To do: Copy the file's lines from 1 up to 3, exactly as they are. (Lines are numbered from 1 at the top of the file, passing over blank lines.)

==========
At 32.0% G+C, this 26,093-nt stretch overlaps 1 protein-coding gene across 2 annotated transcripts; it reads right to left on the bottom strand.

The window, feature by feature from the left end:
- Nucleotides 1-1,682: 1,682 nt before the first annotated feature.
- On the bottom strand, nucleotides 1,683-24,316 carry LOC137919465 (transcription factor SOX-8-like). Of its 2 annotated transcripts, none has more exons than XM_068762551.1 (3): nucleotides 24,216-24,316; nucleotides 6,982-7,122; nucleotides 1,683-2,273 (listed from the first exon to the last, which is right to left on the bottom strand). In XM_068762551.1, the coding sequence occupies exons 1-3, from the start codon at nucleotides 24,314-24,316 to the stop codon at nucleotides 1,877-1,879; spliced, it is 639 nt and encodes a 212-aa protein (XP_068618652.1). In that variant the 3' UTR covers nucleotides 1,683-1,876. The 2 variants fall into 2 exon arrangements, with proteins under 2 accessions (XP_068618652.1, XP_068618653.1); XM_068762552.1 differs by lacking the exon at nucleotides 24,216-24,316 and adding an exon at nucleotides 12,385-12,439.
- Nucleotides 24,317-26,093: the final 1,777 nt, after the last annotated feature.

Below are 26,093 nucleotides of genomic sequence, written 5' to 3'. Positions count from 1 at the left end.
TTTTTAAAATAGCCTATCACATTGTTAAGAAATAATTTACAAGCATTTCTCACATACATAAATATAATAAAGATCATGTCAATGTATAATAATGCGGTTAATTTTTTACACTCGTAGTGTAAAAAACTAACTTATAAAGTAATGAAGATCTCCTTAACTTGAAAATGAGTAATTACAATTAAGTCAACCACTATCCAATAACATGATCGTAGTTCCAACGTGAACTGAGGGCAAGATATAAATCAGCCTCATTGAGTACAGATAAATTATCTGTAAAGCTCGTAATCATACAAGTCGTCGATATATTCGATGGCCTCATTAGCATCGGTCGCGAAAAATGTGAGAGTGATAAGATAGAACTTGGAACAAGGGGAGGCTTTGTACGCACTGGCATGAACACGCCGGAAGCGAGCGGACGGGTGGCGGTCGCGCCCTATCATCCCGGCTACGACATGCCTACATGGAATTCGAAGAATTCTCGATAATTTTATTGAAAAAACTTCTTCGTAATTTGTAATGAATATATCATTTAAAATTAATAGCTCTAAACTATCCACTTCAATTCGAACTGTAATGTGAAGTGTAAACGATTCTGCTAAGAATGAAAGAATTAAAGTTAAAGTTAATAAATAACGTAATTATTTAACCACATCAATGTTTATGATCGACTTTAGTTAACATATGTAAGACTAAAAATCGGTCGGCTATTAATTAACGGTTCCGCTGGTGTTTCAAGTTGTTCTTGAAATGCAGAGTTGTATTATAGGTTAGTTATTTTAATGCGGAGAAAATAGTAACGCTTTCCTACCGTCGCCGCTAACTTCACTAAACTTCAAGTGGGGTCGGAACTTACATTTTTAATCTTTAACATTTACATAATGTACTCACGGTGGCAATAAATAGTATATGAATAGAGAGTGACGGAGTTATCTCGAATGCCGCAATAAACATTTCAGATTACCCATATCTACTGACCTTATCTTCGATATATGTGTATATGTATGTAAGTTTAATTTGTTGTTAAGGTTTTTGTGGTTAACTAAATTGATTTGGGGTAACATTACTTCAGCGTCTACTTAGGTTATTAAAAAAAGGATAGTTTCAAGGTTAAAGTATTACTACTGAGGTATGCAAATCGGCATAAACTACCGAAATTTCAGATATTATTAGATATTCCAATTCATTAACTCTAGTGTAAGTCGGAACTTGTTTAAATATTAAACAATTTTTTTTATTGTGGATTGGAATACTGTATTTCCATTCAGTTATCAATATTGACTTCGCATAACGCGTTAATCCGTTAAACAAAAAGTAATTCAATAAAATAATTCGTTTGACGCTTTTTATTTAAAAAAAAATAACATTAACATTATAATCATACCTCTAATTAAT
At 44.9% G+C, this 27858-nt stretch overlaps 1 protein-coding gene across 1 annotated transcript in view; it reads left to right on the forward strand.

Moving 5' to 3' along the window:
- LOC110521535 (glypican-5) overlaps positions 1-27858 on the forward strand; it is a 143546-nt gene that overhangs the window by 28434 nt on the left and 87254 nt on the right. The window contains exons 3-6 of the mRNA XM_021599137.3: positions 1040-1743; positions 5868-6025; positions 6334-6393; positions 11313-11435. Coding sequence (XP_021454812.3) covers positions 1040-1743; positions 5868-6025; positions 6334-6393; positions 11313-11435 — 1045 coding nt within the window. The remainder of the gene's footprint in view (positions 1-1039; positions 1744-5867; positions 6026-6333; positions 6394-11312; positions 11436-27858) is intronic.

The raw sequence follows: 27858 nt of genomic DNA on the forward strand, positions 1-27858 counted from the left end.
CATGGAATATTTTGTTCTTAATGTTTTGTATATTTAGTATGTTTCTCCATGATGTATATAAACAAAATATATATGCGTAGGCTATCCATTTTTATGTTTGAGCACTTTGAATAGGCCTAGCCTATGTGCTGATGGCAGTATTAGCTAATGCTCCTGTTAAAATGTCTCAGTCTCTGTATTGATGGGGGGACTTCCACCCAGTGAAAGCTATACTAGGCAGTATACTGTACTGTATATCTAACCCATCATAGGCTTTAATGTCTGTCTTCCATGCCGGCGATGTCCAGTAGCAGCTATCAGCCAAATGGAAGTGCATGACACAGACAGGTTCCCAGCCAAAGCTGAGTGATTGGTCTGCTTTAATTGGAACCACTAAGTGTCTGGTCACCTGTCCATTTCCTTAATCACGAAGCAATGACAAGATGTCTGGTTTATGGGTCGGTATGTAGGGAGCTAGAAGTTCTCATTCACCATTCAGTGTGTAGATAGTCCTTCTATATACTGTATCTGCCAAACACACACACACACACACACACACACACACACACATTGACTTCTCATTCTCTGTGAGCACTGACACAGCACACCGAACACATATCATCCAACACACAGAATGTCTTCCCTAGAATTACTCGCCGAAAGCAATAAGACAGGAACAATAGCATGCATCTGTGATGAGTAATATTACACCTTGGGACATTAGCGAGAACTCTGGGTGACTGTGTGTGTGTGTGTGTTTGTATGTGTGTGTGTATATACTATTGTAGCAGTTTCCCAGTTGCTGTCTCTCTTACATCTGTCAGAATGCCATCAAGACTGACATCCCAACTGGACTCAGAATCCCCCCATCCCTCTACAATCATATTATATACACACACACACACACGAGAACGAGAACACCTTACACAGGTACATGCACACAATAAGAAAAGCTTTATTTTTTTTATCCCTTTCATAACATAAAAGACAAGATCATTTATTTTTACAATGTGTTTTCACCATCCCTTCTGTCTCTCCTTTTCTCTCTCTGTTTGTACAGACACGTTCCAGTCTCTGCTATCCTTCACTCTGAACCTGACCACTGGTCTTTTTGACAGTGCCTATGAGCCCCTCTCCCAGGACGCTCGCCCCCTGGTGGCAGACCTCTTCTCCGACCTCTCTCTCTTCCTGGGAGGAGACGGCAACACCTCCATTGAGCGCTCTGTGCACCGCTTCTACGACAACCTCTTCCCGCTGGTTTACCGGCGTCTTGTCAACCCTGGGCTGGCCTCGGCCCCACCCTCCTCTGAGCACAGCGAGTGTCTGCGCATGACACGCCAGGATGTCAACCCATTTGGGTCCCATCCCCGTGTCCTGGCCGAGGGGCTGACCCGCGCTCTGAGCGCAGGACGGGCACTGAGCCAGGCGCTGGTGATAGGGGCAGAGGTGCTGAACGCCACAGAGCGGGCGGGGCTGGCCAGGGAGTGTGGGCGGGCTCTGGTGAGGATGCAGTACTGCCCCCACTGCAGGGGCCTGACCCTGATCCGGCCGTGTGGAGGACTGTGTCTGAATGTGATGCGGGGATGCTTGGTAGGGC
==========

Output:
At 32.0% G+C, this 26,093-nt stretch overlaps 1 protein-coding gene across 2 annotated transcripts; it reads right to left on the bottom strand.

The window, feature by feature from the left end:
- Nucleotides 1-1,682: 1,682 nt before the first annotated feature.